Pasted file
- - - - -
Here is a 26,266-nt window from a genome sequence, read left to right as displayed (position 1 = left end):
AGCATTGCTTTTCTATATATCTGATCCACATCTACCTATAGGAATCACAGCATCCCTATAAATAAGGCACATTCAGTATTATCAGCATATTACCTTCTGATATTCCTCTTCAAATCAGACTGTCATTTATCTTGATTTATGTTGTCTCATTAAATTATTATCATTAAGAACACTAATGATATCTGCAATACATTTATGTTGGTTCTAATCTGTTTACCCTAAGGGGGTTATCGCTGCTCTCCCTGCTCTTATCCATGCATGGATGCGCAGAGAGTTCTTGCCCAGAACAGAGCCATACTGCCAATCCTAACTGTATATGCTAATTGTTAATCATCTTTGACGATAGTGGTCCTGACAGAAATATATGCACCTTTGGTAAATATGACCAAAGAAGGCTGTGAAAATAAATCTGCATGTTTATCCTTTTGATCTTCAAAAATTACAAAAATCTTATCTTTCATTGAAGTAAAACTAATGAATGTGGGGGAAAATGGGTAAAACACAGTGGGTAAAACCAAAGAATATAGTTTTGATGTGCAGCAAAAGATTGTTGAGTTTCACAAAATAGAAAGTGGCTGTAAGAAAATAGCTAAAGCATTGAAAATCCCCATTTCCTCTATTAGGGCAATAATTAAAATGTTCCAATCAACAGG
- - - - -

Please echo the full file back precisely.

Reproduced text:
Here is a 26,266-nt window from a genome sequence, read left to right as displayed (position 1 = left end):
AGCATTGCTTTTCTATATATCTGATCCACATCTACCTATAGGAATCACAGCATCCCTATAAATAAGGCACATTCAGTATTATCAGCATATTACCTTCTGATATTCCTCTTCAAATCAGACTGTCATTTATCTTGATTTATGTTGTCTCATTAAATTATTATCATTAAGAACACTAATGATATCTGCAATACATTTATGTTGGTTCTAATCTGTTTACCCTAAGGGGGTTATCGCTGCTCTCCCTGCTCTTATCCATGCATGGATGCGCAGAGAGTTCTTGCCCAGAACAGAGCCATACTGCCAATCCTAACTGTATATGCTAATTGTTAATCATCTTTGACGATAGTGGTCCTGACAGAAATATATGCACCTTTGGTAAATATGACCAAAGAAGGCTGTGAAAATAAATCTGCATGTTTATCCTTTTGATCTTCAAAAATTACAAAAATCTTATCTTTCATTGAAGTAAAACTAATGAATGTGGGGGAAAATGGGTAAAACACAGTGGGTAAAACCAAAGAATATAGTTTTGATGTGCAGCAAAAGATTGTTGAGTTTCACAAAATAGAAAGTGGCTGTAAGAAAATAGCTAAAGCATTGAAAATCCCCATTTCCTCTATTAGGGCAATAATTAAAATGTTCCAATCAACAGG